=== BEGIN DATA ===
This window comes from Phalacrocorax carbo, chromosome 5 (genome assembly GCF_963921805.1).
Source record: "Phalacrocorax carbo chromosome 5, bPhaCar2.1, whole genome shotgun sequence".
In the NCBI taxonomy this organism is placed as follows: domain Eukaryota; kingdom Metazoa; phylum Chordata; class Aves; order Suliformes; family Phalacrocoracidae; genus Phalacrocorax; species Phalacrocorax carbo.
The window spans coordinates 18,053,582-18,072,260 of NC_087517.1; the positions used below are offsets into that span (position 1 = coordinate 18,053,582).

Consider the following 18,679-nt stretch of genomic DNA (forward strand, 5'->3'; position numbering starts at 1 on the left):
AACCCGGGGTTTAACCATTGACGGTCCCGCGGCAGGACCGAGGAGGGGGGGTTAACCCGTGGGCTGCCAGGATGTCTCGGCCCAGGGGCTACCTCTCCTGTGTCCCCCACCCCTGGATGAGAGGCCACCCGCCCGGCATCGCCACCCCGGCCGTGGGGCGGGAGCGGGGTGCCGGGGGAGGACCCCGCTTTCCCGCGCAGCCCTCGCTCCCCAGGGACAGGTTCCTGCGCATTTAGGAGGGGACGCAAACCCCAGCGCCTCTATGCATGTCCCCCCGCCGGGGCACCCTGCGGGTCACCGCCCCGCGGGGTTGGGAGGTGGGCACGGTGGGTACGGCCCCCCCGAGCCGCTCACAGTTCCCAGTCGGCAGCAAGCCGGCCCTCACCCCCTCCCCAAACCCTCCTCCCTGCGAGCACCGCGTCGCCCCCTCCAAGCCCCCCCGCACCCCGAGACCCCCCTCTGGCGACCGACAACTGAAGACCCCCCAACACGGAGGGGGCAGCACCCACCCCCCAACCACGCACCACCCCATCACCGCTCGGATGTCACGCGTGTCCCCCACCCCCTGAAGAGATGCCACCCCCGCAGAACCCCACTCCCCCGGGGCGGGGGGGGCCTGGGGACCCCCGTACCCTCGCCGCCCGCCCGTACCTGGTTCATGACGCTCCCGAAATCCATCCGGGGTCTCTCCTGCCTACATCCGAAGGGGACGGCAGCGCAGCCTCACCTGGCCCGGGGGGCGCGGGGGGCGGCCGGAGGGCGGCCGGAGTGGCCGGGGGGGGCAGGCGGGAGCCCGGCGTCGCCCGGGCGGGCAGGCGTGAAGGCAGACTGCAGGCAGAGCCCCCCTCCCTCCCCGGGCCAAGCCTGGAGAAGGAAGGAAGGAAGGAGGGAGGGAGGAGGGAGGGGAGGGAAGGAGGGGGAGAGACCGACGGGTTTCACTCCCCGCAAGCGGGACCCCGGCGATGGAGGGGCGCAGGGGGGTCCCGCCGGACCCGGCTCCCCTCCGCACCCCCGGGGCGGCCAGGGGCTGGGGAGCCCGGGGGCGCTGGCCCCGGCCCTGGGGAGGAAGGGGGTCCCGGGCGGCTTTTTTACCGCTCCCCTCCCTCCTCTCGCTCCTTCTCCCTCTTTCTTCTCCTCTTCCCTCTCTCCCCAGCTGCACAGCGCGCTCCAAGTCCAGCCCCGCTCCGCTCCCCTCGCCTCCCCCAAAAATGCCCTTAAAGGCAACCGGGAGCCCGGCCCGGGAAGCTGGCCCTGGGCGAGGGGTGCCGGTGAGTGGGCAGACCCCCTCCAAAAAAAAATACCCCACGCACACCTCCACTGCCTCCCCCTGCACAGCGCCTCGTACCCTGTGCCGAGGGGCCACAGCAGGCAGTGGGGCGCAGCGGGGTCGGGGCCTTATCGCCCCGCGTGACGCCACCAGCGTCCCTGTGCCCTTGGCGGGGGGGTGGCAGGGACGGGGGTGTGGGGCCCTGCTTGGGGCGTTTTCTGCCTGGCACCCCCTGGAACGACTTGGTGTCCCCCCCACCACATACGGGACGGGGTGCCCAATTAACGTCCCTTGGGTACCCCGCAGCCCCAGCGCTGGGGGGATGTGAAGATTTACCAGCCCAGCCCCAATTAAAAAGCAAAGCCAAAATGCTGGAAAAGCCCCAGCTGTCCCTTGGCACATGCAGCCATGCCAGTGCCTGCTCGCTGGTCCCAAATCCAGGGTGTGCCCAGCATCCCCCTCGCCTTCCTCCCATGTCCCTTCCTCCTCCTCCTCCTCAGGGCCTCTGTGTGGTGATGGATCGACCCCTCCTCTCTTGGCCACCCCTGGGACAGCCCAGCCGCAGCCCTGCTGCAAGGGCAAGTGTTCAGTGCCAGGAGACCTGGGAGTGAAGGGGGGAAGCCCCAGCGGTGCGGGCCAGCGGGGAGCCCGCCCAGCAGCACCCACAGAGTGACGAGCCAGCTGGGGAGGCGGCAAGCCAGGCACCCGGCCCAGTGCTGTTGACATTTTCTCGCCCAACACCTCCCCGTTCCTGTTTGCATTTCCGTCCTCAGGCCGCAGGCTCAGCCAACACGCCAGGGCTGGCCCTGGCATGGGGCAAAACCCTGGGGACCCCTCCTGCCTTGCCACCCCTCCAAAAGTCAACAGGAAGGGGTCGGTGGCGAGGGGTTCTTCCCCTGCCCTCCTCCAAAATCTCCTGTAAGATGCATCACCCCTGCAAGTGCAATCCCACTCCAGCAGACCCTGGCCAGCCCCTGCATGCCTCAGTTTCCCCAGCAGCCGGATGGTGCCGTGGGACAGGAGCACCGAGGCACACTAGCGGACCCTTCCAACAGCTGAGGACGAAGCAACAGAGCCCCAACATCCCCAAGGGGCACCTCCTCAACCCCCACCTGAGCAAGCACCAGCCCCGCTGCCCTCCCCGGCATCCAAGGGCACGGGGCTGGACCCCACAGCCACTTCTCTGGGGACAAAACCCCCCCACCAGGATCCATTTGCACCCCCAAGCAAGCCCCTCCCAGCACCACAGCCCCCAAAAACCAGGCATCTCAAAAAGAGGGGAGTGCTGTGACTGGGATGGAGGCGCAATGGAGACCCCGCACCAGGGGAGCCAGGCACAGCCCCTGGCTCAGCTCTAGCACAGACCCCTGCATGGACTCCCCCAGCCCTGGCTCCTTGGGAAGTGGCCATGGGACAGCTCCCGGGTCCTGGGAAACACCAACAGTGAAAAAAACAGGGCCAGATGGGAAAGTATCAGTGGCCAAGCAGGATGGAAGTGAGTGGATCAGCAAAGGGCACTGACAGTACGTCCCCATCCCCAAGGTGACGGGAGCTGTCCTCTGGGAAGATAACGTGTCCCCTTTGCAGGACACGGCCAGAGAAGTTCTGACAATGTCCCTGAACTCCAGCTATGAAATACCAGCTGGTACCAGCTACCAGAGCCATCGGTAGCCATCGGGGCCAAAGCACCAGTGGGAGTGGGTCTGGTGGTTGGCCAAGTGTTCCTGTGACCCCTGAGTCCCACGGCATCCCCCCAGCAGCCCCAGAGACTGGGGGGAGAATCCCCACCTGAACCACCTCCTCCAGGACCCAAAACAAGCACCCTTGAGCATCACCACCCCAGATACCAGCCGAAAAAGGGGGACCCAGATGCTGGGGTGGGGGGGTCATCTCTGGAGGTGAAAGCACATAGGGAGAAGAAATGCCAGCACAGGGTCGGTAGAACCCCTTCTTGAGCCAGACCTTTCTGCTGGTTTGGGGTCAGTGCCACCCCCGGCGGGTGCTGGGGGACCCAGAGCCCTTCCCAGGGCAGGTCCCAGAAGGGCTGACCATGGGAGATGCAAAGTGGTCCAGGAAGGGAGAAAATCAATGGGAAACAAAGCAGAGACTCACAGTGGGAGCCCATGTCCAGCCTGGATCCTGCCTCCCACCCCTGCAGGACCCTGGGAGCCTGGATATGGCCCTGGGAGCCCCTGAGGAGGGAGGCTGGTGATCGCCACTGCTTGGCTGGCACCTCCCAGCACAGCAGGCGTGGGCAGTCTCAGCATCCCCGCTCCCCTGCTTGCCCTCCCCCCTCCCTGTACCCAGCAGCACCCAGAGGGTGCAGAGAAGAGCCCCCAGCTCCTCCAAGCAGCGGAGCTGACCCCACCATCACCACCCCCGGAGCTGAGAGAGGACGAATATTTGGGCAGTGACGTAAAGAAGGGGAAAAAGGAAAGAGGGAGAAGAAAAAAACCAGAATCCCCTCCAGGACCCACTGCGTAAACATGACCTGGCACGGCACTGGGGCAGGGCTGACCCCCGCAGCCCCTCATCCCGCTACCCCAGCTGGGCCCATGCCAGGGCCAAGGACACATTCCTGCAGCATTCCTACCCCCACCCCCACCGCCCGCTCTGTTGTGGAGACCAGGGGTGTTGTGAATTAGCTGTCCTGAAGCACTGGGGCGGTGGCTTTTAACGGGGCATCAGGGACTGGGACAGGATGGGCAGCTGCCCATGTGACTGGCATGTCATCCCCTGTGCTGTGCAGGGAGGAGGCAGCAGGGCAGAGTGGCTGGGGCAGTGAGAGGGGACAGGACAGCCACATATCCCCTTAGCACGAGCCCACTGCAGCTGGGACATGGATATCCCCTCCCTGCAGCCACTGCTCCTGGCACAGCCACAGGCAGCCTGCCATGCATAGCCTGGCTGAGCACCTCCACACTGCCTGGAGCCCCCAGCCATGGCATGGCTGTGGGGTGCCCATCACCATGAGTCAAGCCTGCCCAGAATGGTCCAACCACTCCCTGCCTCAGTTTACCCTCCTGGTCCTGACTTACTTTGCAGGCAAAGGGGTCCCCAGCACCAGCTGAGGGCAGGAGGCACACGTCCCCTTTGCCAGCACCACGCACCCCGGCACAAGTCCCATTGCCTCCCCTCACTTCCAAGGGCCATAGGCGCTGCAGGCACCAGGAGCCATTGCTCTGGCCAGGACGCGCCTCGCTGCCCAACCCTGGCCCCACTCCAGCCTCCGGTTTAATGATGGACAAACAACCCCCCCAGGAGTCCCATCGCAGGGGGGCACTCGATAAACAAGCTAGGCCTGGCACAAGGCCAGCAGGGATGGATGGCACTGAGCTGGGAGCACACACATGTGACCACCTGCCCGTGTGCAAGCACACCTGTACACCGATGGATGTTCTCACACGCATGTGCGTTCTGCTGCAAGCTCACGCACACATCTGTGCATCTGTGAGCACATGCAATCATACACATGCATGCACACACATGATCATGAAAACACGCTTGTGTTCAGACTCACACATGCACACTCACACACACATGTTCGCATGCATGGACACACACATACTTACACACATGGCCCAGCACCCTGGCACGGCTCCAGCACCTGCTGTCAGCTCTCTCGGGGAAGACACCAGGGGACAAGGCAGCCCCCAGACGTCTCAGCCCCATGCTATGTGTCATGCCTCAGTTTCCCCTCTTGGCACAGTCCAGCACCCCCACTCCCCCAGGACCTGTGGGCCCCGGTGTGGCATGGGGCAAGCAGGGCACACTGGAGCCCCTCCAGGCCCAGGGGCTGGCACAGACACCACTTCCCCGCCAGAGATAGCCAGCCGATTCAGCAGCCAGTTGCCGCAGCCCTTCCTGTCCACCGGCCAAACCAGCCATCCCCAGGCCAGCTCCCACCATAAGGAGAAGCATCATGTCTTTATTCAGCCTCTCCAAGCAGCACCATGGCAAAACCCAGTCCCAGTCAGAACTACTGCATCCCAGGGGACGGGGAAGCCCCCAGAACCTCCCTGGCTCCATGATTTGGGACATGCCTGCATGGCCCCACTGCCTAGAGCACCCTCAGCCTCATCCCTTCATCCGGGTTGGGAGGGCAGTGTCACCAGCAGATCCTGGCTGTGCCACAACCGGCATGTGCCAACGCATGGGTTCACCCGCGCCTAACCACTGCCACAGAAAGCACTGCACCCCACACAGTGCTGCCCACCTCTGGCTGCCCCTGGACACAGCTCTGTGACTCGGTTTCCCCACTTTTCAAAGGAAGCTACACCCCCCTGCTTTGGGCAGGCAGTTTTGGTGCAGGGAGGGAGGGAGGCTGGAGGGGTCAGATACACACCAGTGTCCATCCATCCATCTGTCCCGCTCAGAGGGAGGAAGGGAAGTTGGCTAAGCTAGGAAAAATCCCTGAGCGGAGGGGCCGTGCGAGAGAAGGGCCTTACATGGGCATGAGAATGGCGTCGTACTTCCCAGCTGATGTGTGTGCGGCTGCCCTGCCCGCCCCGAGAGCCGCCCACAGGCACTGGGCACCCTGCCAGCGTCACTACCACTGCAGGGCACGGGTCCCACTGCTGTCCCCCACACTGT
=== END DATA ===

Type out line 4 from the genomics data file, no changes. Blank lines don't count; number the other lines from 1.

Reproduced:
The window spans coordinates 18,053,582-18,072,260 of NC_087517.1; the positions used below are offsets into that span (position 1 = coordinate 18,053,582).